The Fetal Sedative, Nurturing and Exorcism in The Medical Gestation Texts of Middle China
Jin-Shiu Sung(Assistant, Institute of Taiwan History, Academia Sinica)
Starting from the perspective of fieldwork in Taiwan, this essay intends to pursue a historical analysis that combines ‘ethnographic’ data and Middle Chinese texts pertaining to medical gestation to examine the relationship between Chinese medicine and culture. In traditional gynecology, the medical texts can be classified into three main categories: symptoms & therapy , regimen, and taboos. This essay tries to make a dynamic relationship between Taiwan traditional strategies of fetal sedative and gynecological knowledge systems in Middle China–from Sui & Tang Dynasties to Sung Dynasty–in order to construct the primary meanings and ‘classical’ discourses of pregnancy.
I argue that there are two fundamental themes in the classical knowledge of pregnancy. One is the theme of fetal sedative (an t’ai) , and its discourse is focused on symptoms and prescriptions pertaining to pregnancy ‘disorders’. Moreover, fetal sedative is clearly the first theme in classical discourses of pregnancy, whose importance in Chinese gynecology has been stressed since the Pre-Qing & Hang Dynasties. The second is the theme of fetal nurturing (yang t’ai), which focuses on the thesis of ‘zhu yue yang t’ai’ (fetal nurturing monthly during the gestation) , which has been developed to perfection the Northern Chi to Sui & T’ang Dynasties. This theme also involves the subordinate fields of related theories of fetation, fetal education (t’ai chiao) and other taboo subjects. As a whole, the theme of fetal nurturing has advanced to a point of maintaining a condition of ‘balance’ within mothers-to-be , instead of focusing on curing and reducing ‘disorders’, and thus has given rise to broad discourses on taboo. By comparison, relevant discourses within the category of taboo, such as exorcism devices and beliefs concerning ‘t’ai sha’ etc., have gradually developed to perfection until Southern Sung Dynasty, and appear late in classical works such as Fu-jen ta-chun liang fang (Complete Good Prescription for Women), which was published in 1237 A.D.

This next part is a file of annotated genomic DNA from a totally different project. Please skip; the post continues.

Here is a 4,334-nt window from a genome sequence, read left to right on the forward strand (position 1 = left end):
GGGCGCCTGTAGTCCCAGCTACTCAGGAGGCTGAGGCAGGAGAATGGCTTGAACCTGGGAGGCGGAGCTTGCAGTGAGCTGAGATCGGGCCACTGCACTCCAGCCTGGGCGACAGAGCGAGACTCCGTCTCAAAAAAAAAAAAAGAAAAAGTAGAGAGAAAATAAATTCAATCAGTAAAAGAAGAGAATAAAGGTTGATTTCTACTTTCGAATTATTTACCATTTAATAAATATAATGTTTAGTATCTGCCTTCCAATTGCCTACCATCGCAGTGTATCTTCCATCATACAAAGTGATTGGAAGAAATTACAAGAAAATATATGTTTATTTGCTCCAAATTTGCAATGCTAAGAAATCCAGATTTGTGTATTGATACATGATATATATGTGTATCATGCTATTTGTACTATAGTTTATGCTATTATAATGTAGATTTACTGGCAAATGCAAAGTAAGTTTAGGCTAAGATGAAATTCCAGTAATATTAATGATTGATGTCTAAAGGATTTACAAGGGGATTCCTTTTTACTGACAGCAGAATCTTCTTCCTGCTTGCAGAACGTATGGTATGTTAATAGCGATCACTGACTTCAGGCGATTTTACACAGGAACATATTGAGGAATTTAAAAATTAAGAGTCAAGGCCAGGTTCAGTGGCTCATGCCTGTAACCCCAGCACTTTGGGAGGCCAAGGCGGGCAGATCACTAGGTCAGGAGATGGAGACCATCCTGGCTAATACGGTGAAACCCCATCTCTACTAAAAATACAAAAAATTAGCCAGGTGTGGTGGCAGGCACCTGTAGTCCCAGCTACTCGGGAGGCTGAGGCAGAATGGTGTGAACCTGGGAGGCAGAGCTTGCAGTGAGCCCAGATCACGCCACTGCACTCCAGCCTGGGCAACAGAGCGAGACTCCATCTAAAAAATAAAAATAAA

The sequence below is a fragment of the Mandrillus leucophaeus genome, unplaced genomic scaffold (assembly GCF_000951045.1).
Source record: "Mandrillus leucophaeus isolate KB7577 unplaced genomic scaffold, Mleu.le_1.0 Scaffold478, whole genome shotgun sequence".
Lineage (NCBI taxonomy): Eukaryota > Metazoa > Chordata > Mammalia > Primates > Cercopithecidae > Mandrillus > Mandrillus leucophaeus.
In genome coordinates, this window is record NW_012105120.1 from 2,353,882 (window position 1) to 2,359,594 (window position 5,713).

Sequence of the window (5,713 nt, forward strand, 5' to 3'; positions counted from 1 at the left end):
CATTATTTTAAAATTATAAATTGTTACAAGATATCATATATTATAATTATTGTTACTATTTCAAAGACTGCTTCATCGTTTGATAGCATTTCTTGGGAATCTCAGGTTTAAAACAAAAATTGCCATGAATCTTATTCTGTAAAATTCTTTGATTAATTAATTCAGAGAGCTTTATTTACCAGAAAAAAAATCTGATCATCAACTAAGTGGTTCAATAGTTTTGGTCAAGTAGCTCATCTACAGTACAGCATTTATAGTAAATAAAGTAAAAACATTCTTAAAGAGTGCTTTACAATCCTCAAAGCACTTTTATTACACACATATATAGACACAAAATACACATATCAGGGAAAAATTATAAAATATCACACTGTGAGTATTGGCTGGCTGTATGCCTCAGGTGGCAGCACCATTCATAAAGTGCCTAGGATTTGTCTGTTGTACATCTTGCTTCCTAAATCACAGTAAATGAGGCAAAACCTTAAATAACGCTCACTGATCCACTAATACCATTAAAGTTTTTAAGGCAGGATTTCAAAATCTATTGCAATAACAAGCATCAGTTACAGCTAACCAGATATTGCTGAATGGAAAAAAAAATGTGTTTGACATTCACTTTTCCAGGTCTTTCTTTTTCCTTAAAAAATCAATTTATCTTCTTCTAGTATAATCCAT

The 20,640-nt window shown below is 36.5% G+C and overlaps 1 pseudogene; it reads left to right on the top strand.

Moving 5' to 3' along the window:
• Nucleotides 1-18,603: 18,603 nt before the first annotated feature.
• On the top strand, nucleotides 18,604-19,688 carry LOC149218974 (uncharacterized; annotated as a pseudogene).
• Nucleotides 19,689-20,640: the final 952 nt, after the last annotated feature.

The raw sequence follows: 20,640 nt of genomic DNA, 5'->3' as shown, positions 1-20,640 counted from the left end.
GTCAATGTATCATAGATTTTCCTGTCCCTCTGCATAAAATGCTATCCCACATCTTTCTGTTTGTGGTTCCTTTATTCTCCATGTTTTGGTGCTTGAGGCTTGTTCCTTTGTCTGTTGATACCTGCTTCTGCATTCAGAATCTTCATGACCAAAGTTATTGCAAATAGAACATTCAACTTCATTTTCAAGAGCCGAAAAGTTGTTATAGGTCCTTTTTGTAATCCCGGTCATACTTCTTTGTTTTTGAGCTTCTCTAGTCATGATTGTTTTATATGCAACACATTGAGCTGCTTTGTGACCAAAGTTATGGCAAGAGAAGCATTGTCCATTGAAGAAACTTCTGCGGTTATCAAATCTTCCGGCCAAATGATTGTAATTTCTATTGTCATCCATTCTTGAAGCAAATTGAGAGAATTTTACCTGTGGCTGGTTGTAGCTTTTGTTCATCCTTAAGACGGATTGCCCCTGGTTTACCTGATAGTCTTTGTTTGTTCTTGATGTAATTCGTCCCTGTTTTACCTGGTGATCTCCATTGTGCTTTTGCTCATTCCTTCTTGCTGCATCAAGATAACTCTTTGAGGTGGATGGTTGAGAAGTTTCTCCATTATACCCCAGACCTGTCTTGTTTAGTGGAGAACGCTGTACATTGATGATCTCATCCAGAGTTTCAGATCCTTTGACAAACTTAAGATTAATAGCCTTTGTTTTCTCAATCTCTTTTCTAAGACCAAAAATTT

gender & ritual gynecology of Middle China (ku ten nu-k'o) / fetal sedative (an t'ai) / fetal nurturing (yang t'ai) / exorcism (bi sha)